EasyJet nosedives as fares war takes toll on profits

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The Independent Online

The budget airline easyJet lost a quarter of its value yesterday after it warned that the savage price war being fought out by European carriers would hit profits this year.

The warning was coupled with the disclosure that easyJet had suffered a miserable April with far fewer passengers flying on its routes than forecast as the expected boost from the Easter holiday failed to materialise.

Load factors ­ the proportion of seats filled on each flight ­ went down by 3 per cent on the same month last year, the biggest fall since easyJet began operations in 1995.

Shares in the company fell 73.25p to 219p yesterday, knocking £289m from its market value as analysts cut their profit forecasts for the year.

This is the latest in a series of blows for the no-frills airline sector. In January the Dublin-based carrier Ryanair delivered its first profit warning, saying it expected earnings for the year to April to be down by about 10 per cent. Michael O'Leary, Ryanair's chief executive, also forecast that fares this year would fall by a further 5 per cent to 20 per cent, and predicted an awful winter for the industry. Last week the Birmingham-based budget airline Duo collapsed into receivership, with 260 job losses.

Ray Webster, easyJet's chief executive, stressed yesterday that he still expected the airline to increase profits in its current financial year to the end of September. In the year to last September the airline made a pre-tax profit of £51.5m. But he warned there would be a shake-out elsewhere in the no-frills sector and said he doubted whether bmibaby, the low-cost airline launched by British Midland, could survive in its current form.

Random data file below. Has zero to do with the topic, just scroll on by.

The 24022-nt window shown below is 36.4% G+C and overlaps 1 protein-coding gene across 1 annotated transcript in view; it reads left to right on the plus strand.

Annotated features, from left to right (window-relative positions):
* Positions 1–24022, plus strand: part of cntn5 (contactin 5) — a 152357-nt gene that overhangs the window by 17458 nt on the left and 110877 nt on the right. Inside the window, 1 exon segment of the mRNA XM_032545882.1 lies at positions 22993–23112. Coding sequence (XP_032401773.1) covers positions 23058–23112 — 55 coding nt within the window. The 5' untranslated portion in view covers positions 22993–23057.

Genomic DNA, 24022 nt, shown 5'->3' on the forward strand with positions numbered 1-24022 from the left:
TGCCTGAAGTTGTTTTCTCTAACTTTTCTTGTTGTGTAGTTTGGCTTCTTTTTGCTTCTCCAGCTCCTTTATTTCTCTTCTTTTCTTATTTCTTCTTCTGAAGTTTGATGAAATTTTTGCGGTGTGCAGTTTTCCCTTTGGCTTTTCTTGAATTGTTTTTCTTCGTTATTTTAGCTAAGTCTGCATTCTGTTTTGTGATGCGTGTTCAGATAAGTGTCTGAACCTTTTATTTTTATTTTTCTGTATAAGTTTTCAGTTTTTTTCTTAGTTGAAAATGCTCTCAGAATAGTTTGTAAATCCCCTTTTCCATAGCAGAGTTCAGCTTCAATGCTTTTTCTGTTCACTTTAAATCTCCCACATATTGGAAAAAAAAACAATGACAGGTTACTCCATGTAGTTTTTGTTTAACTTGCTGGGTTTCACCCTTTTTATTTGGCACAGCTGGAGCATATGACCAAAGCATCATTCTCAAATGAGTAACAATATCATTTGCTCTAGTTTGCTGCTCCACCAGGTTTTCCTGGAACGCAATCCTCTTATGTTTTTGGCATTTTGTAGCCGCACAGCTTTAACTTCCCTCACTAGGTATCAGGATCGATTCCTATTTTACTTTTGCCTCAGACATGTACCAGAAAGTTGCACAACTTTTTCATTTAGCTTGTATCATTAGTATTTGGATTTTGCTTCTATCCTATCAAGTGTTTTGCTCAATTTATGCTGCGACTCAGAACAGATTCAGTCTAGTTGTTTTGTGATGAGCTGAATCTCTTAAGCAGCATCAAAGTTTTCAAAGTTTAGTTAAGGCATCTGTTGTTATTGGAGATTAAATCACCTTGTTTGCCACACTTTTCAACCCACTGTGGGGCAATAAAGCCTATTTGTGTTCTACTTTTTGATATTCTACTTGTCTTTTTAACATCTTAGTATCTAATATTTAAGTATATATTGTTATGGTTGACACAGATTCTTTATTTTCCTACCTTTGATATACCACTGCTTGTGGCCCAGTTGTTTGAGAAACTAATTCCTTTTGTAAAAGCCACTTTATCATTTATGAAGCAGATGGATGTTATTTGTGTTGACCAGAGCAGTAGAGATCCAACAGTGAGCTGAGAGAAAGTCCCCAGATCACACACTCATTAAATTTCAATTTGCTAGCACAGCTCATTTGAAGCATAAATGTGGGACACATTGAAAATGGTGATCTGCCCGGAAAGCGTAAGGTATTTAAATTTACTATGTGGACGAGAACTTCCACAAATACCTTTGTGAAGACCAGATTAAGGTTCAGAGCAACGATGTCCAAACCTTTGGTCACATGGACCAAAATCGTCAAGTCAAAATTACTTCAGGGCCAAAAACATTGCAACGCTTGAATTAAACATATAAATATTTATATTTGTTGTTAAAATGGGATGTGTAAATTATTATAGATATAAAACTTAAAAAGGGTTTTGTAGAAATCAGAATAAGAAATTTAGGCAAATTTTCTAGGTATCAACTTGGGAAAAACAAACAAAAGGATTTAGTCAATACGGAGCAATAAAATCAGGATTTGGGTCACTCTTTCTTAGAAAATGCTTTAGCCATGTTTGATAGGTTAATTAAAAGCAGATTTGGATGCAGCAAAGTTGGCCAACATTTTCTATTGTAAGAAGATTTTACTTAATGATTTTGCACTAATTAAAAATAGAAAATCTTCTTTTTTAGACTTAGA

"I think it is going to be a horrible period for many carriers,'' Mr Webster said. "I am convinced we are going to see a lot of failures over the next few years.'' Mr Webster blamed the current turmoil in the aviation industry on "unprofitable and unrealistic pricing by airlines across all sectors of the European industry''. Mr Webster added: "At the time of our AGM in February we were cautiously optimistic about the full-year result. However, given the increasingly competitive market place it is appropriate now to be cautious about the performance for the full financial year.''

He was speaking as easyJet reported a decline of 43 per cent in pre-tax losses to £27m for the half year to 31 March, which is traditionally its unprofitable period. EasyJet also announced small improvements in both average fares and load factors for the six-month period. On average its aircraft flew 82 per cent full.

The airline added that it was on target to grow at 20 per cent this year, with 115 routes already in operation and a further 38 due to enter service in the second half of the year.

Mr Webster said that the introduction of its new Airbus aircraft ­ seen initially as a risk because it leaves easyJet with a mixed fleet of jets ­ had been "the smoothest and most trouble-free'' in his 40 years in the business. EasyJet has placed firm orders for a total of 120 A319 and A320 jets and expects to have 27 of them in service by the end of the year.

Although Ryanair has publicly forecast a further sharp fall in fares this year, Mr Webster would not be drawn on what he expects to happen at easyJet. However, he did say: "Philosophically we are working on the basis that yields will only go one way and that is down, but we are very happy with our business model which we think is very robust.''